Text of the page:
FileInputStream in = null;
  FileOutputStream out = null;

  try {
    in = new FileInputStream("input.txt");
    out = new FileOutputStream("output.txt");
    int c;

    while ((c = out.read() != -1) {
  } catch (Exception e) {
  } finally {
    // Close in
    if (in != null) {
      in.close(); // <-- If something bad happens here it will cause runtime error!
    // Close out

Now imagine, if you wouldn't provide throws IOException and something bad happens inside finally{} statement - it would cause an error.


throw attribute in method signature, like you correctly guessed, is a hint to the compiler that the method raises an exception that must be caught by the caller. This kind of exception, namely called checked exception is something that the caller MUST always catch or dispatch to its caller again. This is something at compiler level, the signature specifies which exception the method is able to throw: this enforces a try-catch or re-dispatch in the caller and a throw statement somewhere inside the method, is a constraint that the developer places to specify something about the method behavior.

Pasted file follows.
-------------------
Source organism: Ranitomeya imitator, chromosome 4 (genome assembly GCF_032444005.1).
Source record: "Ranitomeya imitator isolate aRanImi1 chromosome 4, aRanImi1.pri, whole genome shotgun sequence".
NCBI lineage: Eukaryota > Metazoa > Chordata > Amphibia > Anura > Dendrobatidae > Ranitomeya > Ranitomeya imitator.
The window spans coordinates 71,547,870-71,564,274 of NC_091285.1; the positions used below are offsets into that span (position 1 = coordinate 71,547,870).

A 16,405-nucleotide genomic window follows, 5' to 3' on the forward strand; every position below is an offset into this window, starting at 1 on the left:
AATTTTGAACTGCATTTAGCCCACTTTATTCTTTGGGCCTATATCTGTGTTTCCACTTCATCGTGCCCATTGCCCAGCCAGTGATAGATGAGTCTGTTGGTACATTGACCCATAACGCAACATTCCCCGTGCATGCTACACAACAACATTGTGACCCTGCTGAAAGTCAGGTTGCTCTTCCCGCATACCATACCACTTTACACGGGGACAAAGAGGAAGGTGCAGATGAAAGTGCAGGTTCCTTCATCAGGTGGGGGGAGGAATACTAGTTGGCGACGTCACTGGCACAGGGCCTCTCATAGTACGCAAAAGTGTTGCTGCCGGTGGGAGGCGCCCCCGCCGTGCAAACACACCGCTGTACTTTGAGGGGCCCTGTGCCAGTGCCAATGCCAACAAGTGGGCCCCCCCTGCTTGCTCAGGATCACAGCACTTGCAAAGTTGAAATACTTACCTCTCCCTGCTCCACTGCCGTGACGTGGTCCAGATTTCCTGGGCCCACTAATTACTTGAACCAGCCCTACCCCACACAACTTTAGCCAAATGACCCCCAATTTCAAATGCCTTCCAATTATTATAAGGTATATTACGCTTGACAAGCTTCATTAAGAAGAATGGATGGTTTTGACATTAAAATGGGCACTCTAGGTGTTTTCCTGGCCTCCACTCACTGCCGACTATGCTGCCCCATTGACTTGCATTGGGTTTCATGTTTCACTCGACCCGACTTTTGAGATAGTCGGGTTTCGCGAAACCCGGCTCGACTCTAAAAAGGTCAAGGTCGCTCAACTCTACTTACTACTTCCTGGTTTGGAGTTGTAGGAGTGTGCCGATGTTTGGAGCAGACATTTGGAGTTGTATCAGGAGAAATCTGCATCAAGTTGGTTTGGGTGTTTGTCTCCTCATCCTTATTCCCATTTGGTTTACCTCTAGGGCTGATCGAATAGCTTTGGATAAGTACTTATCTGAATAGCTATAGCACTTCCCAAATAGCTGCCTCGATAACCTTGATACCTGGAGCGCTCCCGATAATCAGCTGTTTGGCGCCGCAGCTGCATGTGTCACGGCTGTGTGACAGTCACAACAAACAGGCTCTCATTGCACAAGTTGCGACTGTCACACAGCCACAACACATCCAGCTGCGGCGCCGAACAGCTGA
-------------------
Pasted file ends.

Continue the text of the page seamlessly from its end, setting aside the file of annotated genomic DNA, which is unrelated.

On the other hand other exceptions, namely unchecked or runtime exceptions, (NoSucheElementException is one example) are exceptions which you are not forced to specify becuase they arise from different situations.

The conceptual difference is that checked exception are usually used to warn about exceptional situation which should be handled somehow (think about IOException) by the developer, while unchecked are real errors (like NullPointerException or like in your example NoSuchElementException)


RuntimeExceptions dont have to be handled in try-catch block so they dont have to be declared as thrown and NoSuchElementException is RuntimeException because it extends it.

  • So how are the RunTimeExceptions handled. Shouldn't we handle NullPointerException and RunTimeException? – Diffy Jul 26 '14 at 7:20
  • 1
    @Diffy You can handle these kind of exception with try-catch but most ofthen it is better to just let them stop application since they most probably represent bug in code which needs to be corrected. – Pshemo Jul 26 '14 at 10:26